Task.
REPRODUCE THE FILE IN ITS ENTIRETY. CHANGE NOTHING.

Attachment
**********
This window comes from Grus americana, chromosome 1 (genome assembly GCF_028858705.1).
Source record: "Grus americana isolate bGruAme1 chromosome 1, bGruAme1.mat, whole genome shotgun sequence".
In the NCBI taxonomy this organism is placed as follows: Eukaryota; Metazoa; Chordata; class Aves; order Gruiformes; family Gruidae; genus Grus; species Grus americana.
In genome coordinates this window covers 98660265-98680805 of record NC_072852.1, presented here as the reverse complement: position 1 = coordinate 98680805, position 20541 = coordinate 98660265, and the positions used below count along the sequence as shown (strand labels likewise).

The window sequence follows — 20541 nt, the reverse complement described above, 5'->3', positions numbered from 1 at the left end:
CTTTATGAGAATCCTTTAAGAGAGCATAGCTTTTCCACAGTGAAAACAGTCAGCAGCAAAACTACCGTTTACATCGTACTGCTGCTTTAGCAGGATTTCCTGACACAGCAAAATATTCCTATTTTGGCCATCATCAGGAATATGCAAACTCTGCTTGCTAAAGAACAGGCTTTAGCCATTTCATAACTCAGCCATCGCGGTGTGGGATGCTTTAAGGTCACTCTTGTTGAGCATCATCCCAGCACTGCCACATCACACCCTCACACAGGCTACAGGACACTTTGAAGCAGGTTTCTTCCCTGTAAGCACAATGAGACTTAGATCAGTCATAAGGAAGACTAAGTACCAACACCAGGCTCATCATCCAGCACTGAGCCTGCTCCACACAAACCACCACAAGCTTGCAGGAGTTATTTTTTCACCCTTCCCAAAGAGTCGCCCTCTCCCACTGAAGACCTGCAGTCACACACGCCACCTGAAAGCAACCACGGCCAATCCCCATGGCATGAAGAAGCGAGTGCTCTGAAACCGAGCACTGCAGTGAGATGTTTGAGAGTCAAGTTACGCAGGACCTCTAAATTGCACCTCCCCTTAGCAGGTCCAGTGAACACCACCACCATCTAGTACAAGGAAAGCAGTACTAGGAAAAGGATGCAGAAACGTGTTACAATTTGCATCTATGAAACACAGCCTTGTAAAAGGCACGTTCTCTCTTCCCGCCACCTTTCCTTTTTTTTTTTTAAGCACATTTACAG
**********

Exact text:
This window comes from Grus americana, chromosome 1 (genome assembly GCF_028858705.1).
Source record: "Grus americana isolate bGruAme1 chromosome 1, bGruAme1.mat, whole genome shotgun sequence".
In the NCBI taxonomy this organism is placed as follows: Eukaryota; Metazoa; Chordata; class Aves; order Gruiformes; family Gruidae; genus Grus; species Grus americana.
In genome coordinates this window covers 98660265-98680805 of record NC_072852.1, presented here as the reverse complement: position 1 = coordinate 98680805, position 20541 = coordinate 98660265, and the positions used below count along the sequence as shown (strand labels likewise).

The window sequence follows — 20541 nt, the reverse complement described above, 5'->3', positions numbered from 1 at the left end:
CTTTATGAGAATCCTTTAAGAGAGCATAGCTTTTCCACAGTGAAAACAGTCAGCAGCAAAACTACCGTTTACATCGTACTGCTGCTTTAGCAGGATTTCCTGACACAGCAAAATATTCCTATTTTGGCCATCATCAGGAATATGCAAACTCTGCTTGCTAAAGAACAGGCTTTAGCCATTTCATAACTCAGCCATCGCGGTGTGGGATGCTTTAAGGTCACTCTTGTTGAGCATCATCCCAGCACTGCCACATCACACCCTCACACAGGCTACAGGACACTTTGAAGCAGGTTTCTTCCCTGTAAGCACAATGAGACTTAGATCAGTCATAAGGAAGACTAAGTACCAACACCAGGCTCATCATCCAGCACTGAGCCTGCTCCACACAAACCACCACAAGCTTGCAGGAGTTATTTTTTCACCCTTCCCAAAGAGTCGCCCTCTCCCACTGAAGACCTGCAGTCACACACGCCACCTGAAAGCAACCACGGCCAATCCCCATGGCATGAAGAAGCGAGTGCTCTGAAACCGAGCACTGCAGTGAGATGTTTGAGAGTCAAGTTACGCAGGACCTCTAAATTGCACCTCCCCTTAGCAGGTCCAGTGAACACCACCACCATCTAGTACAAGGAAAGCAGTACTAGGAAAAGGATGCAGAAACGTGTTACAATTTGCATCTATGAAACACAGCCTTGTAAAAGGCACGTTCTCTCTTCCCGCCACCTTTCCTTTTTTTTTTTTAAGCACATTTACAG